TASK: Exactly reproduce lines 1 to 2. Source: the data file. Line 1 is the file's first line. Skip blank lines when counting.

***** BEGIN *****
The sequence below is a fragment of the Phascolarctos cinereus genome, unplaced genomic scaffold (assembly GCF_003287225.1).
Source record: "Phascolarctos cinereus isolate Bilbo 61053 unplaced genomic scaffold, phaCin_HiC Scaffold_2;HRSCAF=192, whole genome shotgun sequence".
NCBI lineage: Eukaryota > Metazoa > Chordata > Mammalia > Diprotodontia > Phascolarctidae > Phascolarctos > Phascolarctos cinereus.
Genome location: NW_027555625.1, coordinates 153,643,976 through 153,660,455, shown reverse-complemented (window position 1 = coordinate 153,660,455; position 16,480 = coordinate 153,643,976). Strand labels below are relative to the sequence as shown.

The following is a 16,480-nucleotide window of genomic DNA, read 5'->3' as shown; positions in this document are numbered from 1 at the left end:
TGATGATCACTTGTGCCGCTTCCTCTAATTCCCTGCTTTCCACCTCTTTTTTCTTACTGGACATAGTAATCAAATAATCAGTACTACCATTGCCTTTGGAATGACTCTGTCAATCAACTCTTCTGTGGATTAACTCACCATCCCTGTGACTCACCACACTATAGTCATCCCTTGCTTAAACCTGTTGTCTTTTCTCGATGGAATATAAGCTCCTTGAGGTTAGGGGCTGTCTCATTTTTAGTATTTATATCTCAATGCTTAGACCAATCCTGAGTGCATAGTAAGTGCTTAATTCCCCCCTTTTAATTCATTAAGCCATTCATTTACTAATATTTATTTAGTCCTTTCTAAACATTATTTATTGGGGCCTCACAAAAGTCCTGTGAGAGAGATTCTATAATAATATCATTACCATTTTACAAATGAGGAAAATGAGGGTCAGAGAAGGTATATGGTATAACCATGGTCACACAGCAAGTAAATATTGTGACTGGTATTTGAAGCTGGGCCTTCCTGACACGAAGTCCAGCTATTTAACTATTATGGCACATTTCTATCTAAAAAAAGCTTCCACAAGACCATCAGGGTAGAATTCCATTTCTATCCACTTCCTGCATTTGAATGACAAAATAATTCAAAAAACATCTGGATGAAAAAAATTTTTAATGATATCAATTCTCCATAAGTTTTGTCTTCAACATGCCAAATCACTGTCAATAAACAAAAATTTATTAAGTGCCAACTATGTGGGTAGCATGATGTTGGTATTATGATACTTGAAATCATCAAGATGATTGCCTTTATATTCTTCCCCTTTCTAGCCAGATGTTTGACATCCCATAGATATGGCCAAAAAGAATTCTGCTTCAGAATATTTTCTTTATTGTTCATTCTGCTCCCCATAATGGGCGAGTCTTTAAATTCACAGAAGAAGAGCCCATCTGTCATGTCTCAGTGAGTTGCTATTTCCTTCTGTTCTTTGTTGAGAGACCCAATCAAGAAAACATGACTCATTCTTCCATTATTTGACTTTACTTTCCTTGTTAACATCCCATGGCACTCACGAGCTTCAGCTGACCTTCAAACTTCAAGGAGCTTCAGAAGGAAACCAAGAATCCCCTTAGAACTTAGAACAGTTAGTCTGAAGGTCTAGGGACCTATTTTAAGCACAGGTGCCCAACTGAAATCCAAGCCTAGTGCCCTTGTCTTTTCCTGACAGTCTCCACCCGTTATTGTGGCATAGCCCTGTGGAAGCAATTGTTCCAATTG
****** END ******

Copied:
The sequence below is a fragment of the Phascolarctos cinereus genome, unplaced genomic scaffold (assembly GCF_003287225.1).
Source record: "Phascolarctos cinereus isolate Bilbo 61053 unplaced genomic scaffold, phaCin_HiC Scaffold_2;HRSCAF=192, whole genome shotgun sequence".